Waiting It Out

Have you given up trying to bring faculty into the world of emerging technology for teaching and learning?

Katherine Grayson

What happens when you invite a group of 50 senior campus technology executives to discuss what keeps them up at night? They focus on the latest and greatest technotoys for campus IT wizards, right? Wrong: They grapple with-- among other things-- how to "bring faculty into the emerging technologies without being overwhelmed or intimidated," as one exec put it. Now there's a sympathetic take on a persistent and often recalcitrant challenge, if ever I heard one.

In fact, for the stellar group of campus technology leaders who attended this year's invitational Campus Technology Executive Summit (July 28 in Boston), dealing with such realities was the order of the day. Certainly, there were in-depth panel discussions on emerging technologies, present and future. And they were followed by intensive roundtable discussions of the subtopics critical to attendees. But what may be surprising to some is how tenacious the test of (as another attendee phrased it) "successfully overcoming the faculty hurdle" has become.

Recently, while attending the 2008 InfoComm Expo in Las Vegas, I had an especially distressing conversation with two CIOs (one from a top-tier university) who were bemoaning what they described as their never-ending battle to bring faculty into the 21st century. They were visiting a vendor booth where reps were hawking a pretty exciting new technology product. But their reaction was: "What's the use? We'll never be able to get faculty to use it." One of the execs even remarked that he could no longer defend the tech expenditures he had fought for, when the intended users were so resistant to the new technologies. Too large a portion of his institution's faculty was of an older generation, one of the CIOs explained. "We'll just have to wait for them to retire," he sighed.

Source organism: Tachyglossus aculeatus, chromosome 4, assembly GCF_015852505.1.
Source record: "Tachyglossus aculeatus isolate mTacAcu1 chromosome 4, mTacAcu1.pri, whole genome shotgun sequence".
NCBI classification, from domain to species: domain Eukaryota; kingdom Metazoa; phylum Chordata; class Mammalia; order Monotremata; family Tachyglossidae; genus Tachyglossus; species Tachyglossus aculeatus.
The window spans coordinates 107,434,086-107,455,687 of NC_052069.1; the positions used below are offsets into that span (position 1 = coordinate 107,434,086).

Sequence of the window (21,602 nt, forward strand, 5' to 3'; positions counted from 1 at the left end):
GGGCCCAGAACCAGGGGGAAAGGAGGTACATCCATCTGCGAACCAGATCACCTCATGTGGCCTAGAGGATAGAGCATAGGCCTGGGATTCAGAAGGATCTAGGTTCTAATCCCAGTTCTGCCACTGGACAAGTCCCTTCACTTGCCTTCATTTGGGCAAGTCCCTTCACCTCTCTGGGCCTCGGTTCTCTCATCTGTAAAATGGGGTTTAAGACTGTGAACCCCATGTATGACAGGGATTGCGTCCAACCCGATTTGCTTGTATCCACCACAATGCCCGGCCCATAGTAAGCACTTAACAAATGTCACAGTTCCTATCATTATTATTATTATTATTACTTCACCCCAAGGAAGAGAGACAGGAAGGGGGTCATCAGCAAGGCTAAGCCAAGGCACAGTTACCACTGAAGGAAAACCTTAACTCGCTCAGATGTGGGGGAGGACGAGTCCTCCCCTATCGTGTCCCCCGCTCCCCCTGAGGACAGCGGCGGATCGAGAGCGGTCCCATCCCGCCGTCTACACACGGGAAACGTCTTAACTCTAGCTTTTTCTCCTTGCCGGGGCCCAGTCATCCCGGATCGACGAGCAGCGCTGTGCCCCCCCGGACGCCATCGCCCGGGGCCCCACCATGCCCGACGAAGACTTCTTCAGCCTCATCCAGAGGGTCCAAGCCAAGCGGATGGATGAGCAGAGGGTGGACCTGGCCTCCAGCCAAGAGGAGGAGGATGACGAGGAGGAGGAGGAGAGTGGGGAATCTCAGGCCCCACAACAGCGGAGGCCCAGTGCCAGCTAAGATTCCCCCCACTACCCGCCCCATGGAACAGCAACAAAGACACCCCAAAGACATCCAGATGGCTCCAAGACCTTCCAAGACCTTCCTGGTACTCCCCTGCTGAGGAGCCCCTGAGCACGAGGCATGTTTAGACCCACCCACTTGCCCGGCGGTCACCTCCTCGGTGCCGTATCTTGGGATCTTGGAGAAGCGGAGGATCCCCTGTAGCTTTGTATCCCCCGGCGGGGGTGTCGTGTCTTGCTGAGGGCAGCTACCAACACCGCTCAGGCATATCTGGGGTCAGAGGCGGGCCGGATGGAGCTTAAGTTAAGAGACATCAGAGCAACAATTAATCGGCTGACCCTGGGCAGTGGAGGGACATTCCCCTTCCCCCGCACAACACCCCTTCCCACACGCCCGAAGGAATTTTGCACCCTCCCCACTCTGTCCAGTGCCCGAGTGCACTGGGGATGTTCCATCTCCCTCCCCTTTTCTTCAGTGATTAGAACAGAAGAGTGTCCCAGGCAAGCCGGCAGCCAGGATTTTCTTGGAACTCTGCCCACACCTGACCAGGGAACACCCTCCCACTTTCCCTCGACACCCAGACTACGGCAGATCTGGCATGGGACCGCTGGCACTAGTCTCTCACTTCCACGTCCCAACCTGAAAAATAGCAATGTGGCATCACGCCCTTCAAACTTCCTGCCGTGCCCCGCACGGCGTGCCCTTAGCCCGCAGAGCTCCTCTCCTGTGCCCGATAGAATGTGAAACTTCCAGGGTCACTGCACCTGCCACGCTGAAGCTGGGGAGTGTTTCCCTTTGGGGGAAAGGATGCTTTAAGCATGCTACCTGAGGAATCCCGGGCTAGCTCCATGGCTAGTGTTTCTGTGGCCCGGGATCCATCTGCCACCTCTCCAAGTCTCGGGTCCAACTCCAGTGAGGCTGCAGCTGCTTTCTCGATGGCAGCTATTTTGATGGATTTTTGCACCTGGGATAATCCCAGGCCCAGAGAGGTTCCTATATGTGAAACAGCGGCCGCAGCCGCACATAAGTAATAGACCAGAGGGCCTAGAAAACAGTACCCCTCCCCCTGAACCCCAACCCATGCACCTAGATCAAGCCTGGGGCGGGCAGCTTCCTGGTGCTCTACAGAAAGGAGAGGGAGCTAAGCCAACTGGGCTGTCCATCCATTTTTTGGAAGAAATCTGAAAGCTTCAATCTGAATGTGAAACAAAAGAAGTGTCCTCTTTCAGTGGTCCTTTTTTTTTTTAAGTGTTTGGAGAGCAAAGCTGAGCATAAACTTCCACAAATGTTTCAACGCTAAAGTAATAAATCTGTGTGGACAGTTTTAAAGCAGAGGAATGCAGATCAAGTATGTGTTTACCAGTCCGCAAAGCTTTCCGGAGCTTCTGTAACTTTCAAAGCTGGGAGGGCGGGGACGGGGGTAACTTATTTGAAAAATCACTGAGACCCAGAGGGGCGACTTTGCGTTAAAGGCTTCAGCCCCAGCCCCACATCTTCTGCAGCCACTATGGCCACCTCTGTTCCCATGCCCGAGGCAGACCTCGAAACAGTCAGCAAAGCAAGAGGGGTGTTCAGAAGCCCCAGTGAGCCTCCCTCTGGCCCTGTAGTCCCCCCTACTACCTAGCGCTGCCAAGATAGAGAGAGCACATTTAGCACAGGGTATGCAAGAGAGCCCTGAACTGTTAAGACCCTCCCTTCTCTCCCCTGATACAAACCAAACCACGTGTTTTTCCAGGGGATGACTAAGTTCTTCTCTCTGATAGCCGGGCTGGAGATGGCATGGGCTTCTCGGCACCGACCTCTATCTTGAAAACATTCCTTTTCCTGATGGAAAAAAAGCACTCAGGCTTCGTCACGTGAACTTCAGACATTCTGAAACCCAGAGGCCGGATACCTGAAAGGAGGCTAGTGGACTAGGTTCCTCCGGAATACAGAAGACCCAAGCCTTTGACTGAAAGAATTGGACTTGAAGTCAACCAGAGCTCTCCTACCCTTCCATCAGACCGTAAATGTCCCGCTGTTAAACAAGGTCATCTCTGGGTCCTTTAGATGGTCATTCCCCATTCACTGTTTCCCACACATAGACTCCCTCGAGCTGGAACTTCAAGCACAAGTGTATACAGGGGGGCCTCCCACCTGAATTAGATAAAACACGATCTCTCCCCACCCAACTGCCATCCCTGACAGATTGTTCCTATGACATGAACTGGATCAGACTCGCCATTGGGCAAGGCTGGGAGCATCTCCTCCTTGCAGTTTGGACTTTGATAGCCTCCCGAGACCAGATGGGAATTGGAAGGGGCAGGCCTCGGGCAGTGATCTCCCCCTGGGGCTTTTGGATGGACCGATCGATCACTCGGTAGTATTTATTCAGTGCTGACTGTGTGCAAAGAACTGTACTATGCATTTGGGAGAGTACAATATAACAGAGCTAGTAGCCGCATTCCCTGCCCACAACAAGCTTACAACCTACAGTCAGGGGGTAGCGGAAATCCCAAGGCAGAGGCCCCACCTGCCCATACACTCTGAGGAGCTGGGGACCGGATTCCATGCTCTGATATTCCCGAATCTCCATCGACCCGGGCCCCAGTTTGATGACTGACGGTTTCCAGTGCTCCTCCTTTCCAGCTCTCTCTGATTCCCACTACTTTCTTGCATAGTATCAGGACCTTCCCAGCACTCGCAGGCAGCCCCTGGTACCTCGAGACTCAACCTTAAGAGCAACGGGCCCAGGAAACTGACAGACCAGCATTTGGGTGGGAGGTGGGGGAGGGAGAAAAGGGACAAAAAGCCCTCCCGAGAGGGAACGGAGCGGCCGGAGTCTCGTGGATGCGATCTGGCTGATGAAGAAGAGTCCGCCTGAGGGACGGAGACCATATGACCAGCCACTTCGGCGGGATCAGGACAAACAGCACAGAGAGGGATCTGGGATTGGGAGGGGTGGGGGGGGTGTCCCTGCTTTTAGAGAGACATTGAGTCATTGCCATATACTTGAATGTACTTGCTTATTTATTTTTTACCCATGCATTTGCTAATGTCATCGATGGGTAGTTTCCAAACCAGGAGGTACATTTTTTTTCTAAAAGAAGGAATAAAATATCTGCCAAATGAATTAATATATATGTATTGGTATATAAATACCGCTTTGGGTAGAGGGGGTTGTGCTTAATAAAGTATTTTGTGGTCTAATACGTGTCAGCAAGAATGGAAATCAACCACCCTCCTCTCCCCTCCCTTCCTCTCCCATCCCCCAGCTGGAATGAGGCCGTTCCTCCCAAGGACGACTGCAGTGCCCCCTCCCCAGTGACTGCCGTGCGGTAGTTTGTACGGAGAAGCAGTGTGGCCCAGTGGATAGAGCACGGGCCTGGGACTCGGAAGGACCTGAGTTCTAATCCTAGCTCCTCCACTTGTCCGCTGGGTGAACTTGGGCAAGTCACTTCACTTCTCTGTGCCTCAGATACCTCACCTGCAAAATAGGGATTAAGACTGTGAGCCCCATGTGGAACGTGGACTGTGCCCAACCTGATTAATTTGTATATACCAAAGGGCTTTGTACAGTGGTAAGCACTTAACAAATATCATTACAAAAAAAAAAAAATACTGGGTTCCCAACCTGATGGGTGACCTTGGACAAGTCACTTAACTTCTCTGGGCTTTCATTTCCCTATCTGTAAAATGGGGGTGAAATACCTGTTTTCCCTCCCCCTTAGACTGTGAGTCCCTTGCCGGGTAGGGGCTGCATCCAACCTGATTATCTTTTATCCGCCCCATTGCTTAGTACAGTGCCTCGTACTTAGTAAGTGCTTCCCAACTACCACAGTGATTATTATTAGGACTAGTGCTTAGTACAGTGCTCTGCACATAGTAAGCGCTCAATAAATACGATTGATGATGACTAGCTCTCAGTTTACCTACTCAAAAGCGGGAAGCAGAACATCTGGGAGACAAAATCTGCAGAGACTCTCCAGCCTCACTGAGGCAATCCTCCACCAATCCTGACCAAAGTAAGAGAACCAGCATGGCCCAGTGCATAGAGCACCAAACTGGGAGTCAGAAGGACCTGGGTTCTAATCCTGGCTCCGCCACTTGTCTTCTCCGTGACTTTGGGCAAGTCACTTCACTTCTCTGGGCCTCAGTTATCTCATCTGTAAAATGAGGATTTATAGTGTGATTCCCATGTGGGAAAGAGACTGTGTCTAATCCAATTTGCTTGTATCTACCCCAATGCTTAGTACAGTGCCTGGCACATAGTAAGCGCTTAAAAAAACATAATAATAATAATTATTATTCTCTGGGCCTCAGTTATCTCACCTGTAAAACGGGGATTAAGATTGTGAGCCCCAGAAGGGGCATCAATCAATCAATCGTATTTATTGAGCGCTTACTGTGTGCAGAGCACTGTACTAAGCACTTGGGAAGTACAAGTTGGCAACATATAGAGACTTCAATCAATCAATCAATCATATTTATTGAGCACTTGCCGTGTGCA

As a campus technology executive, are you "waiting it out?" Or, are you a member of the faculty, intimidated by the overwhelming speed with which tech products are foisted at you, and so just "waiting out" your tenure on campus?

The alarming fact of the matter is that five years; two years; one month of your students' education compromised while this tug-of-war continues is not only irresponsible, it is now indefensible. How much longer can your institution stand by a 20th century mode of course instruction, when students have to work and compete in a 21st century world? And on a strictly business-survival level, how long will your institution be able to compete in a world where students can secure a vibrant, engaging education elsewhere, instead of sleeping through your faculty's talking-head classes?

An aging faculty and a tight-fisted CFO are no longer excuses, my friends. There are too many good ideas for motivating, incenting, and nudging intimidated instructors to get with the program. And there are now too many solid business arguments for increased budget allocations for such professional development. Here at CT, all year long in print, online, and at our conferences, we highlight innovative approaches schools, technologists, and faculty (yes, senior faculty) employ to resolve this critical challenge. It may take serious effort and planning on your part, but it's time to devise a better game plan to attack this obstacle. Waiting it out is not an option!

--Katherine Grayson, Editor-In-Chief
What have you seen and heard? Send to: kgrayson@1105media.com.

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